Q&A | Imaging Insiders: Reimbursement & Reform Top RBMA Agenda
Q. What is the top business challenge radiology faces today?A. Reimbursement is the top concern. We're seeing a continued downward trend in reimbursement for the technical component, and now the professional component seems to be in the mix. It's very difficult to maintain an imaging practice when reimbursement rates are not even at the breakeven point for some studies.
Q. How are practices responding to the downward trend in reimbursement?A. There are shifts in the outpatient market. Some practices are considering provider-based restructuring, selling outpatient imaging centers to hospitals, and others are trying to maintain market share. Unfortunately, moving to a provider-based solution is not always the best option; there are many factors to consider.
Q. Can you elaborate on issues related to provider-based imaging?A. Selling an imaging center to a hospital because of perceived advantages may backfire. If the local market is saturated with freestanding imaging centers, managed care organizations and radiology benefit management companies will steer radiology studies to a lower cost provider. Managed care companies in California, Florida and New York, as well as most urban areas, can choose from multiple imaging centers and will gravitate to the lowest cost provider.
Outpatient centers should undertake a thorough analysis, perhaps using an outside consultant before moving forward, as this needs to be weighed against the associated costs and administrative burdens to comply.
Q. How is healthcare reform impacting the radiology business?A. Previously, to address improper or under-valued Medicare reimbursement rates, the radiology industry submitted comments and data regarding the impact of reimbursement changes to the Centers for Medicare & Medicaid Services (CMS).
The Patient Protection and Affordable Care Act (PPACA) ties a portion of imaging reimbursement to this legislation. The radiology industry must now reach out to not only CMS, but to Congress as well, to secure changes in imaging reimbursement. This is much more difficult than working with CMS alone.
The other major issue is current meaningful use criteria. There are no meaningful use standards or measures relevant to radiology. Plus, there are no certified radiology EHRs, and radiologists have no control of the software a hospital may purchase and use.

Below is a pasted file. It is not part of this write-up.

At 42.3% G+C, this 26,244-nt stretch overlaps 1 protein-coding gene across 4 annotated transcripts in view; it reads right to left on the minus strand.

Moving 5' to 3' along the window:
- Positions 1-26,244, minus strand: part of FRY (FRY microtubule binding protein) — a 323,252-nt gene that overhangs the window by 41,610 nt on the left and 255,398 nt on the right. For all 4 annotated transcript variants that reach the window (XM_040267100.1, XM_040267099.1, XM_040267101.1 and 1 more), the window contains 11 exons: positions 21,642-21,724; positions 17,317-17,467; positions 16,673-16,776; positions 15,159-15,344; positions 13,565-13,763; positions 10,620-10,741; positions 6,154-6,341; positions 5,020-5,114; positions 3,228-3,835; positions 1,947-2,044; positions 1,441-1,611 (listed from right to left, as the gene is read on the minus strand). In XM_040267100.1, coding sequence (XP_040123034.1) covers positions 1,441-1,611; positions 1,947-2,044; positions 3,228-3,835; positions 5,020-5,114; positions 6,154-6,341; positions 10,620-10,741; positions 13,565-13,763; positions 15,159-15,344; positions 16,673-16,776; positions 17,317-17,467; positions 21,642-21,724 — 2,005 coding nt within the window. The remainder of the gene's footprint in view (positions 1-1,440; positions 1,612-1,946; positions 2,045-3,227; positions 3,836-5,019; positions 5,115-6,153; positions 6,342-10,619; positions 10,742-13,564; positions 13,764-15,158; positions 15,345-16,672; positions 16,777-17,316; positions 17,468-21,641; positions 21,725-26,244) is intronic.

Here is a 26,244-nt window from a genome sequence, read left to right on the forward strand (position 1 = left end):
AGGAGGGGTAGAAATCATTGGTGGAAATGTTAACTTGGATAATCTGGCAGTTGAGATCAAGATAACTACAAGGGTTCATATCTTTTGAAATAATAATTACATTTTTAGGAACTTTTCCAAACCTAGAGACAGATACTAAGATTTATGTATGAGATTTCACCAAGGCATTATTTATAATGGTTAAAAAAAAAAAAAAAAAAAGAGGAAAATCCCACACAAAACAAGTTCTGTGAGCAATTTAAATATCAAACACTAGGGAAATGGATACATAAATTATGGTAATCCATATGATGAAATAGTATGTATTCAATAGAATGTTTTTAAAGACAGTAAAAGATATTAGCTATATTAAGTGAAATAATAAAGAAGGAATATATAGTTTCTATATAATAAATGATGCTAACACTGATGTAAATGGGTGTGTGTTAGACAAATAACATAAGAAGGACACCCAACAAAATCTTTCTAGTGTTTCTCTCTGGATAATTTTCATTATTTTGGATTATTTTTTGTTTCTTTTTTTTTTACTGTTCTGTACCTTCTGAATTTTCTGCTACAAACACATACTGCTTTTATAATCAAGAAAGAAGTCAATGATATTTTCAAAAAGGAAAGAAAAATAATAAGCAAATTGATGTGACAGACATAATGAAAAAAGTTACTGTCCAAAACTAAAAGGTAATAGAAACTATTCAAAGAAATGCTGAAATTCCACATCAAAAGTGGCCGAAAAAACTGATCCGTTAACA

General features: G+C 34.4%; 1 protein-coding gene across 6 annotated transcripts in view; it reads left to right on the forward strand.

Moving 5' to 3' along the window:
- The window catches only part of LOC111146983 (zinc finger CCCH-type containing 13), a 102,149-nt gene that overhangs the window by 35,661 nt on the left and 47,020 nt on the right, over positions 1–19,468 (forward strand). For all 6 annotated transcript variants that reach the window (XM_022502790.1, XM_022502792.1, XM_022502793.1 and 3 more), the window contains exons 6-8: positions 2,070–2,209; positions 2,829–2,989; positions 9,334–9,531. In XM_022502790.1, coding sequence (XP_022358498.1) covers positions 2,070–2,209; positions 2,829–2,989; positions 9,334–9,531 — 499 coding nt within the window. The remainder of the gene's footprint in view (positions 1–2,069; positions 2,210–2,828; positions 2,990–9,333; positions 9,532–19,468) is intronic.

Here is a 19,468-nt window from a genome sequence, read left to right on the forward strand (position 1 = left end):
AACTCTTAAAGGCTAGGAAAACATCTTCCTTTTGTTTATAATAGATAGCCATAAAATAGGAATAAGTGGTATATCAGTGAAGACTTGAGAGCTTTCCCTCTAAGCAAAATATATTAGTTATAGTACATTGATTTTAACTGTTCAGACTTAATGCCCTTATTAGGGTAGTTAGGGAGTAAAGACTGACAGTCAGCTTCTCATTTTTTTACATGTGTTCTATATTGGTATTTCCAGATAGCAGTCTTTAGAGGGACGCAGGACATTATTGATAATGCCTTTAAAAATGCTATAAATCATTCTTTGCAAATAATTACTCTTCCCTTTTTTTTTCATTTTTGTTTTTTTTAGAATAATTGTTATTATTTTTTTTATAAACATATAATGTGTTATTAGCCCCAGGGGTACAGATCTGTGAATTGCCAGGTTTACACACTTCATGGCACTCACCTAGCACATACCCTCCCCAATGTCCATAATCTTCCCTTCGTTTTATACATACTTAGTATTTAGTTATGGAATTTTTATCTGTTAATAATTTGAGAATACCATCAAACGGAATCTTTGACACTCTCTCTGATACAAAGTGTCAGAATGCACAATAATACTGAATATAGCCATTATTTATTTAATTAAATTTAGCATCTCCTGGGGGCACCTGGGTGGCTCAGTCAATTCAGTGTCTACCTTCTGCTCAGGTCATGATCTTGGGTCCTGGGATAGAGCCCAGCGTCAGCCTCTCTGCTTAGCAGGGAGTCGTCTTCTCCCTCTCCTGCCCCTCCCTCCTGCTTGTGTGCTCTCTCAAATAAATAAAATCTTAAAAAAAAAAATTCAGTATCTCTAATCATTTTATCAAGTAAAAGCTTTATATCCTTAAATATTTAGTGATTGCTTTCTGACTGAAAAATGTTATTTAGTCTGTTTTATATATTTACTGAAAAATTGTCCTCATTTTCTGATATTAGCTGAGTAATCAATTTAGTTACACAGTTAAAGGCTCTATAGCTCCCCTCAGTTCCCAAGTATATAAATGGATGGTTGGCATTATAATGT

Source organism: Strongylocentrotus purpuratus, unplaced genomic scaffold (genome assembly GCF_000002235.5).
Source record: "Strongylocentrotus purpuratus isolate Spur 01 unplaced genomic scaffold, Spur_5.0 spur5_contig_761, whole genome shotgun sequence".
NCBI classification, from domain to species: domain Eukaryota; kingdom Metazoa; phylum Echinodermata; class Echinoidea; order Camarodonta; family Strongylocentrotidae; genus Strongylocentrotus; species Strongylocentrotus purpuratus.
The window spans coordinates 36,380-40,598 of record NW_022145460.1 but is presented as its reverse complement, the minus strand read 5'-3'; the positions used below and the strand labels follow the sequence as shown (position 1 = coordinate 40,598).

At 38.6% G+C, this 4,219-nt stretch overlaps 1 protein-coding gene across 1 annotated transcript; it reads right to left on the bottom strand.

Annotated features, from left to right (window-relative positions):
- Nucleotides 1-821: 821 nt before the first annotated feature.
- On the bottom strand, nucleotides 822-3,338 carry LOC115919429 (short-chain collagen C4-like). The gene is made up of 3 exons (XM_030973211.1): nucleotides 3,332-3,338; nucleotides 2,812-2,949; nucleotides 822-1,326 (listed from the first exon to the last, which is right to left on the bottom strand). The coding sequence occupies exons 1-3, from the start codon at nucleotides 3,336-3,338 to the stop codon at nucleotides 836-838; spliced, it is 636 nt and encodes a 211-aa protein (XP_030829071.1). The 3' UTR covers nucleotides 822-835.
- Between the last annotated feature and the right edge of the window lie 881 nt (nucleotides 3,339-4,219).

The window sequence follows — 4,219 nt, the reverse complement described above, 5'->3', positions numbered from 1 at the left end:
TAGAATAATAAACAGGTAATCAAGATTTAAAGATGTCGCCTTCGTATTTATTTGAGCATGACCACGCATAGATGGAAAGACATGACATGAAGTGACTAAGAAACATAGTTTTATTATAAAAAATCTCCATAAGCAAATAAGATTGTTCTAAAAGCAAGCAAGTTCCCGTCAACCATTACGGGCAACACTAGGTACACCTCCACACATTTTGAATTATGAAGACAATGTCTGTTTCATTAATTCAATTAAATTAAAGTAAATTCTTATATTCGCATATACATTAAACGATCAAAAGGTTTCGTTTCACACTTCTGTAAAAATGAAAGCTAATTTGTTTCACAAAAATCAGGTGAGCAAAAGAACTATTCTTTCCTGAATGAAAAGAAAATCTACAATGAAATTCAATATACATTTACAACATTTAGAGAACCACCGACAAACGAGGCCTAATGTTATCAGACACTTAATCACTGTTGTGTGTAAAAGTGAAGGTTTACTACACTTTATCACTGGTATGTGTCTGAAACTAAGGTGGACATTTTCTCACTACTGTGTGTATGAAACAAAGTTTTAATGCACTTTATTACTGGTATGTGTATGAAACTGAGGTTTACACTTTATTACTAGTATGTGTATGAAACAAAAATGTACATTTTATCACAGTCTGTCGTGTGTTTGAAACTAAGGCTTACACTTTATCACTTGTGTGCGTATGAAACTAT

RBMA is working with other organizations to study meaningful use standards as they evolve and will comment to the U.S. Office of the National Coordinator of Health Information Technology and CMS when appropriate. It may be more advantageous for radiologists to not qualify for bonus payments on the front end, and also not be held to penalties on back end.
Q. How is the RBMA addressing these issues?A. RBMA needs to be involved, engaged and proactive. We're trying to work with our legislators and CMS to educate and inform them about the issues, the impact to the small businesses we call medical practices and the long-term effects to patient care and overall healthcare costs.
RBMA is moving forward on data-driven initiatives to use on the advocacy front. Data are going to drive the conversation going forward and provide the evidence needed to enact change. The only way we're going to modify regulations impacting radiology is by providing accurate, relevant and understandable data.
RBMA continues to focus on educating our members and the radiology industry about emerging practice models, new payment models, compliance and coding and building the practice leaders of tomorrow.
Finally, we have a tremendous responsibility to educate legislators regarding the importance of radiologists and their role in the continuum of healthcare, the difference between hospital-based and hospital-employed physicians and the need to maintain outpatient imaging facilities for the convenience and cost effectiveness of patients.